Attending Tech and UGA, respectively, represents the fulfillment of a lifelong dream for us. Unfortunately, it appears that this dream may be deferred for thousands of Georgia’s college students if our State Legislature fails to act.
During the election season, we heard bluster from both sides of the aisle promising to finally make the HOPE Scholarship sustainable. As the ideas come forward, we have one adamant reminder—remember the original purpose of the HOPE scholarship.
HOPE exists to make a secondary education accessible to every qualified Georgian. So it is surprising to us when we hear proposals to increase GPA requirements and to implement funding caps, as this would not effectively and permanently cure the HOPE Scholarship’s ailments.
The students of Tech and UGA have some thoughts on how the State can address this problem. We encourage our Governor and State Legislature to keep these points in mind.
First, the HOPE Scholarship currently funds remedial courses, a socialized Pre-K program, private college and university education and access to a technical school education. It is incredibly difficult to justify that a student is qualified to receive a merit-based scholarship if he or she is not adequately prepared for college.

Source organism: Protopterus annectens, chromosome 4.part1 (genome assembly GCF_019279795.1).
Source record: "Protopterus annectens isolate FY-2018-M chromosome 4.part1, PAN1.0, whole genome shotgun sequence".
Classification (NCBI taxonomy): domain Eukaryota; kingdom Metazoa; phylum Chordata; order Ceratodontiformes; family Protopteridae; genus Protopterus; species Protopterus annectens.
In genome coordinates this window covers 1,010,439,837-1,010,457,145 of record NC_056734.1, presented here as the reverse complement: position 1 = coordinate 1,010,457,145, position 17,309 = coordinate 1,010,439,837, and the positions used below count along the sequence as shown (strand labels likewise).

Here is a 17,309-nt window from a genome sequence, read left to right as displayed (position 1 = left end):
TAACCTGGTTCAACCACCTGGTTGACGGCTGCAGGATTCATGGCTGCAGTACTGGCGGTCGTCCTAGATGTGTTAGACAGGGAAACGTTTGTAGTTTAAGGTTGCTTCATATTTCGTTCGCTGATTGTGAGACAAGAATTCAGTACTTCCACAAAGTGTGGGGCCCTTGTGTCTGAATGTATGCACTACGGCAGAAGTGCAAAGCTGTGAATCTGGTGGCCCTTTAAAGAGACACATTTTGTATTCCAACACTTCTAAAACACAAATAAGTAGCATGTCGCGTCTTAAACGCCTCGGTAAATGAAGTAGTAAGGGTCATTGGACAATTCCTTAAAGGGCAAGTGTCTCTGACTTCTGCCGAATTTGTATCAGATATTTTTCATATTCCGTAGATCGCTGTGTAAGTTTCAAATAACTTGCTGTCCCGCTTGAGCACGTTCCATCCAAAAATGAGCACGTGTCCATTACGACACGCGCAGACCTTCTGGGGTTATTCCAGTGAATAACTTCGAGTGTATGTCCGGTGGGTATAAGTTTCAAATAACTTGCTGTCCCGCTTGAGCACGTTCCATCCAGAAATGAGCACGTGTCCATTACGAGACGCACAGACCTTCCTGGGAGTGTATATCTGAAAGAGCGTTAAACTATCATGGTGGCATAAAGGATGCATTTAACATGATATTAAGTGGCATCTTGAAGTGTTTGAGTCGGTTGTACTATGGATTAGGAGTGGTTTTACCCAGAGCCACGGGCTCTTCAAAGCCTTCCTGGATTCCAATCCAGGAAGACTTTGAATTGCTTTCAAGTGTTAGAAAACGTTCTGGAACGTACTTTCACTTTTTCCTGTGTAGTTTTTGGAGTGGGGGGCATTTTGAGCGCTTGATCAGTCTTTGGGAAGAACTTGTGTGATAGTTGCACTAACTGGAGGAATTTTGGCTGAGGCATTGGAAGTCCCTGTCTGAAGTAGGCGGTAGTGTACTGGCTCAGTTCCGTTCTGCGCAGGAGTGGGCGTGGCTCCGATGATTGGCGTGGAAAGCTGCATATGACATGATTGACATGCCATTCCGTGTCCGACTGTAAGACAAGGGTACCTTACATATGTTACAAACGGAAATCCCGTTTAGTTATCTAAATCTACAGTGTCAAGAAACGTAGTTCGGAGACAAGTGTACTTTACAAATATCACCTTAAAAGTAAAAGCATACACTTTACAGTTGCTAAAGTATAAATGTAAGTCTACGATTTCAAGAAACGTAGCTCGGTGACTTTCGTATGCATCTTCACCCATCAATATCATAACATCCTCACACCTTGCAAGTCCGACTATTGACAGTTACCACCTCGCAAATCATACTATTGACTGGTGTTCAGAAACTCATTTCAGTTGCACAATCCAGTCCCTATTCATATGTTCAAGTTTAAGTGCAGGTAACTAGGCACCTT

We also question whether funding private and for-profit education was the original intent of the HOPE Scholarship. Additionally, if college students must make concessions, the pre-K program and the Technical System must make equitable concessions as well.
Next, revenues from the HOPE Scholarship are solely based on the lottery system. Our lawmakers need to work with the Lottery Corporation to ensure that our State’s appropriations are in line with the national average or explore alternative means of revenue for the scholarship such as Sunday alcohol sales or video lottery terminals.
Finally, the HOPE Scholarship must always fund 100 percent of tuition costs. To meet the original intent of the merit scholarship, deserving students should not have to go into debt to cover the cost of tuition.
We are mindful of the fact that concessions must be made on both sides. Nevertheless, we, the college students, expect to be engaged in the process. Limiting the total amount awarded to an arbitrary cap disproportionately harms the State’s research universities that have higher tuition rates. Solving this issue will not be easy, but we did not send our lawmakers to the Capitol to make easy decisions. We sent them to make the right ones.